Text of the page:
I enjoy writing as a means of experiencing feelings or ideas that come across my mind. In the rare season when my writing discipline is working, I write with some strategy. More often than not I wait for emotional outbursts that drive me to write.
I've written mostly informal poetry. I say informal to communicate that I did not write the poetry with a style in mind. I've written two short-short stories and have miscelleanous incomplete writings and thoughts that drift from spiritual to political to social in theme.
My background is in agricultural and environmental sciences and I've no formal training in writing beyond a semester long writing seminar I participated in during college and a technical writing class. I love diverse and global communities, sustainability, nature, games of anykind, daydreaming.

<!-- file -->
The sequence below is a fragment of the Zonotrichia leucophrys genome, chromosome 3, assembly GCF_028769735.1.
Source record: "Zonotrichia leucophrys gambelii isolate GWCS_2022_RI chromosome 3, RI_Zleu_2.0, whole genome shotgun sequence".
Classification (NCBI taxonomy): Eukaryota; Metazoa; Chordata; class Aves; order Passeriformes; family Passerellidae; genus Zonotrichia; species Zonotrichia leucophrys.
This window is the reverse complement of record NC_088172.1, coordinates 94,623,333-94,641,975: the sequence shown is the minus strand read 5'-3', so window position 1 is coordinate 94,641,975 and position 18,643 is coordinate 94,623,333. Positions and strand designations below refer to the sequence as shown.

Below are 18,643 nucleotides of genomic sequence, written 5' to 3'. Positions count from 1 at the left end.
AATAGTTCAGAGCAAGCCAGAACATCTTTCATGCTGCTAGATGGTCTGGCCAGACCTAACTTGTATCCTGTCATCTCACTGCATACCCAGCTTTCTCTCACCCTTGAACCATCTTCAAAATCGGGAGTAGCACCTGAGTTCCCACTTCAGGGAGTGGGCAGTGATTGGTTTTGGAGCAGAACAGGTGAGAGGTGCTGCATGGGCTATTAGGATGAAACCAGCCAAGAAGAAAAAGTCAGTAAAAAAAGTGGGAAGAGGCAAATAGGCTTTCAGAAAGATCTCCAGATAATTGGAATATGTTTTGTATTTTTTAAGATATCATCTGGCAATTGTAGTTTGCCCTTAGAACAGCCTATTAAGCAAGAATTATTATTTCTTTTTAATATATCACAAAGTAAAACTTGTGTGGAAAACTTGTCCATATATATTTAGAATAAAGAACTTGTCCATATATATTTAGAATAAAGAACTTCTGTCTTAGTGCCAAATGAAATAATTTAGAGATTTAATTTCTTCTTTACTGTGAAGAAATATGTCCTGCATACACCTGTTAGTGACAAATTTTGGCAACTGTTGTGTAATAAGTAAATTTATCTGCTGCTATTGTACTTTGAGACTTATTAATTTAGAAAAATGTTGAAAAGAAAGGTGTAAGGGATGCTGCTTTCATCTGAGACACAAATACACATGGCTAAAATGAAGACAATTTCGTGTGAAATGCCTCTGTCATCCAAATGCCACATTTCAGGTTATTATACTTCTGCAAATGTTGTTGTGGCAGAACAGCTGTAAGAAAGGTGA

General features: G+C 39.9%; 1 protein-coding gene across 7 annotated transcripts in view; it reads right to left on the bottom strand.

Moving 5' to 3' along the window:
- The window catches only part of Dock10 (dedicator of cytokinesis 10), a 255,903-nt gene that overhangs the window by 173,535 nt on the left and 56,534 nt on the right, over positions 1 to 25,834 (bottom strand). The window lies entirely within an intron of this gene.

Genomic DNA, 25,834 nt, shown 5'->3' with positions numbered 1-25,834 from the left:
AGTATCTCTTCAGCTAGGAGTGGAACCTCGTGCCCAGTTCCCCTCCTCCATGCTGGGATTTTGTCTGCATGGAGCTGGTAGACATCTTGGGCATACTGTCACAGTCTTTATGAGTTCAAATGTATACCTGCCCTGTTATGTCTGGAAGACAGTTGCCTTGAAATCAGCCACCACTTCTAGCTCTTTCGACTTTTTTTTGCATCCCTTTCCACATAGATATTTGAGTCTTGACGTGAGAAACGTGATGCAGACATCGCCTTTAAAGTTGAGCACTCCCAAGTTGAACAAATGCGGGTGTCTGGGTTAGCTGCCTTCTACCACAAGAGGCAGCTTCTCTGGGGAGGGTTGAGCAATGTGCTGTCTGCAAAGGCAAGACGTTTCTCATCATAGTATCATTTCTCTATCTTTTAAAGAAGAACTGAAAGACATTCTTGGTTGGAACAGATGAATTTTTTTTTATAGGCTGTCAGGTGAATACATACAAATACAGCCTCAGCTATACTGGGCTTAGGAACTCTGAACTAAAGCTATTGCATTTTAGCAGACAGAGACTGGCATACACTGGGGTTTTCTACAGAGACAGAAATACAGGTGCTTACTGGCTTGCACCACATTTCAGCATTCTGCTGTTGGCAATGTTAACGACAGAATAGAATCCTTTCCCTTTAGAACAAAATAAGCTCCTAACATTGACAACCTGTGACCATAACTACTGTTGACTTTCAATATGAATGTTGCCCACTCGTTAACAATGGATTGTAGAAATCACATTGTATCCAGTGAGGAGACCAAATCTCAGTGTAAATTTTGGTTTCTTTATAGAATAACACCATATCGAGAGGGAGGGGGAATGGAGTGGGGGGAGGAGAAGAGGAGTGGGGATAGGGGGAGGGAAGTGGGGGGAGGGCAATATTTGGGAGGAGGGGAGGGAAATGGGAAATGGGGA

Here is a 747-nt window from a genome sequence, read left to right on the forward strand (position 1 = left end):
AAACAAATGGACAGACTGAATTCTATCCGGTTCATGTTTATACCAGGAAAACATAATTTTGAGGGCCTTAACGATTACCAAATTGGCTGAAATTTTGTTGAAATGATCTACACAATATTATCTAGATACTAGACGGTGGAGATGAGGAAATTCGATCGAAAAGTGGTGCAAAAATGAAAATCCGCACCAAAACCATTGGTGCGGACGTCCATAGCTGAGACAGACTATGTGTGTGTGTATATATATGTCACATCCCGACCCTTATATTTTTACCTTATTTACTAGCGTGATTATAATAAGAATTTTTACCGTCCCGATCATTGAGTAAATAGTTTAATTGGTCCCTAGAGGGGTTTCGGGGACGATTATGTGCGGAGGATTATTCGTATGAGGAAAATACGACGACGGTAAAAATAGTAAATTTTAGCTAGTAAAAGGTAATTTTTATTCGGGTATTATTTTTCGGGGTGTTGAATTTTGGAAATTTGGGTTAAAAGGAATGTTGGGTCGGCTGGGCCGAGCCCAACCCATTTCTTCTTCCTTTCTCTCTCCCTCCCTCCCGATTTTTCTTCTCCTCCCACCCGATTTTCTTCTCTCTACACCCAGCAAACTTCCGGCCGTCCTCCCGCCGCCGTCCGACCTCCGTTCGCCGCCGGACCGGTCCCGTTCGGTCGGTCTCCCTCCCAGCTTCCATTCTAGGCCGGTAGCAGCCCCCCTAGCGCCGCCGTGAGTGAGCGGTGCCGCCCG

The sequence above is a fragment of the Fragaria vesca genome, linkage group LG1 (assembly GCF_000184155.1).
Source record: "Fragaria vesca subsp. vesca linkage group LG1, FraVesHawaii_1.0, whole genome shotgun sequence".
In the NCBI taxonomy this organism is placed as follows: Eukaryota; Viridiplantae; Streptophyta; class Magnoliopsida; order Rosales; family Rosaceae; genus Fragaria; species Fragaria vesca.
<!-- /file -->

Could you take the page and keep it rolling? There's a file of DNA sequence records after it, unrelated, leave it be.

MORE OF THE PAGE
I enjoy the genres of fantasy and literary fiction, non-fiction that focuses on environmental issues, social justice, or historical narratives, and poetry. I love stories that don't shy away from the difficult things. I love stories that offer hope amidst the difficult. I love expandind my perspective through diverse readings and am still working on developing this. Some of my favorite authors include Brandon Sanderson, Ray Bradbury, Ta-Nehesi Coates, Michelle Alexander, Jack London, Agatha Christie, Norman Maclean, J.R. Tolkien, Tomi Adeyemi, Neil Stephenson, Gary Snyder, Ernest Hemingway, Rick Riordan, and Stephen King.
I hope to one day organize my poetry into a more cohesive collection, have a short story or two that allows me to explore my upbringing and incomplete ideas that I have as I grow and learn, and a fantasy novel or two with characters that I love and a world that contrasts harsh realities with stubborn hopefulness.